The post looks to pinscreen on the lane line any weakside defender who is in or near the paint. If the defender fights over the screen on a skip pass, the post releases and seals his own man in the paint; if the defender goes low, the post should set an incidental screen by rolling low as if posting up.

The post also looks to screen then re-screen for a teammate, e.g., rear/down, flare/down.

Also use the big to set ballscreens, although never ballscreen on the first side of the possession (or going to the baseline). The ballhandler fakes baseline. Options for the screener are
a) slip to the basket if there is a trap, excessive hedge, or xdribbler goes under the screen
b) pop for a shot, swing or hi-lo feed
c) cut off a flare or rear screen for an isolation
d) re-screen for the ball.

If the screen defender switches or hedges, the first option is for the ballhandler to attack the top shoulder of the screen defender, try to get into the paint, and take at least two dribbles to create a passing lane to the screener. The screener can roll the perimeter defender on his back. The second option against a heavy hedge or switch is for the screener to slip to the basket, creating an angle for the dribbler to penetrate the middle (shown).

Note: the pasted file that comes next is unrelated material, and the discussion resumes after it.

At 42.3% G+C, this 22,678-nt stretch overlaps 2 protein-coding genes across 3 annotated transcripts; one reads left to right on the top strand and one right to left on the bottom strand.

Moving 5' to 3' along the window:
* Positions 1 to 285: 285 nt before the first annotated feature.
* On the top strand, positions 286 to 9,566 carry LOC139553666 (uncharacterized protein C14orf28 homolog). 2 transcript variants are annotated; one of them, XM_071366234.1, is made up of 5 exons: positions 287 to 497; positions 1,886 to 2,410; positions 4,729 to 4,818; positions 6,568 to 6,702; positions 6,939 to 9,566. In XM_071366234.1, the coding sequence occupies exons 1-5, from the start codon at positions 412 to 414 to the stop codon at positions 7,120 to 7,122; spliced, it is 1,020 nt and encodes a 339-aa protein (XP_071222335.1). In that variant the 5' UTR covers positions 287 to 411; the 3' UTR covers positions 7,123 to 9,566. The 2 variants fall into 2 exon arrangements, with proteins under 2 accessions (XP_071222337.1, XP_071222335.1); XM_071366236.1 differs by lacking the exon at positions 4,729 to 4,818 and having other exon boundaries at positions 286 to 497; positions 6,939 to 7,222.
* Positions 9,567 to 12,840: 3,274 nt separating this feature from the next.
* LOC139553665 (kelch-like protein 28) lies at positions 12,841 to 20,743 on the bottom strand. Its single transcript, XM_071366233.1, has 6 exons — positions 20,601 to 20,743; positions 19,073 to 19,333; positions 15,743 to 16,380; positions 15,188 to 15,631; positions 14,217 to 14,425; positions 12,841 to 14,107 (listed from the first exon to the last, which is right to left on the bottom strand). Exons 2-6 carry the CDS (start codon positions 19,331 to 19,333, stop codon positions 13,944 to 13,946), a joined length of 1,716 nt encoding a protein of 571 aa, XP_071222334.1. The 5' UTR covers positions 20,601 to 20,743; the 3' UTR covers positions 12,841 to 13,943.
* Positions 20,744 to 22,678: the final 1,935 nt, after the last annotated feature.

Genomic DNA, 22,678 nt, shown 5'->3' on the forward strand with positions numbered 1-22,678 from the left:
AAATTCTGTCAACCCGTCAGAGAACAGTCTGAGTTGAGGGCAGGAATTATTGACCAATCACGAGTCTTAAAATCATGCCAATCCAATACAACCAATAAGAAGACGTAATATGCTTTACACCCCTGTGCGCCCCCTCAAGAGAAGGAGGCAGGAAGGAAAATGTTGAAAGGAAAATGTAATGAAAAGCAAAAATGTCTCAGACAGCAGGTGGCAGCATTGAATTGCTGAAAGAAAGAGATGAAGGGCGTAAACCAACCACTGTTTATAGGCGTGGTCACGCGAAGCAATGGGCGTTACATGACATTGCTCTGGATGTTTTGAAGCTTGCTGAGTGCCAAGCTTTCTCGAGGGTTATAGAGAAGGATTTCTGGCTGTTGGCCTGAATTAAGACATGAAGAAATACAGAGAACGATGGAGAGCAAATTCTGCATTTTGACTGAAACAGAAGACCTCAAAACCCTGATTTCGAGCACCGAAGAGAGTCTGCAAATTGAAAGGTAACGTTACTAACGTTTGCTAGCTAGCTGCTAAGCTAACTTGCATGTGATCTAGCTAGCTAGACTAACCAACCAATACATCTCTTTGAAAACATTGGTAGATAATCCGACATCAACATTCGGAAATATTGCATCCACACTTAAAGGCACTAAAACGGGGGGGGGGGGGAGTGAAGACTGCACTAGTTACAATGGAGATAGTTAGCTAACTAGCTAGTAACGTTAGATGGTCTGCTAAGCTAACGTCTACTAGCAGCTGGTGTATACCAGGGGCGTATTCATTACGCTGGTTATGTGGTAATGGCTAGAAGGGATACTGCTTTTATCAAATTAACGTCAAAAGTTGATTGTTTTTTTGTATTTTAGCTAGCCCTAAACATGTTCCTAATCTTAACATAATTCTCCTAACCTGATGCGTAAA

If the defence traps a ballscreen, attack, and look to the other side of the floor. The screener looks to slip to the basket or the corner (a safety valve).

Against a team that goes under the ballscreen, have the screener roll the defender on his back, or set a double (side by side) or staggered ballscreen. A post player should be the last screener in a staggered screen to prevent switching.

If the on-ball defender jumps high side to force baseline, the dribbler can make a quick cross-over move to attack baseline. The screener should set the screen higher than normal.

If xscreener is good at defending ballscreens, screen for the screener before he comes to screen, then the perimeter player spaces out weakside (shown) or rear screens for the post after the ballscreen.

This page was made with Basketball playbook from Jes-Soft

© 2007-13 Eric Johannsen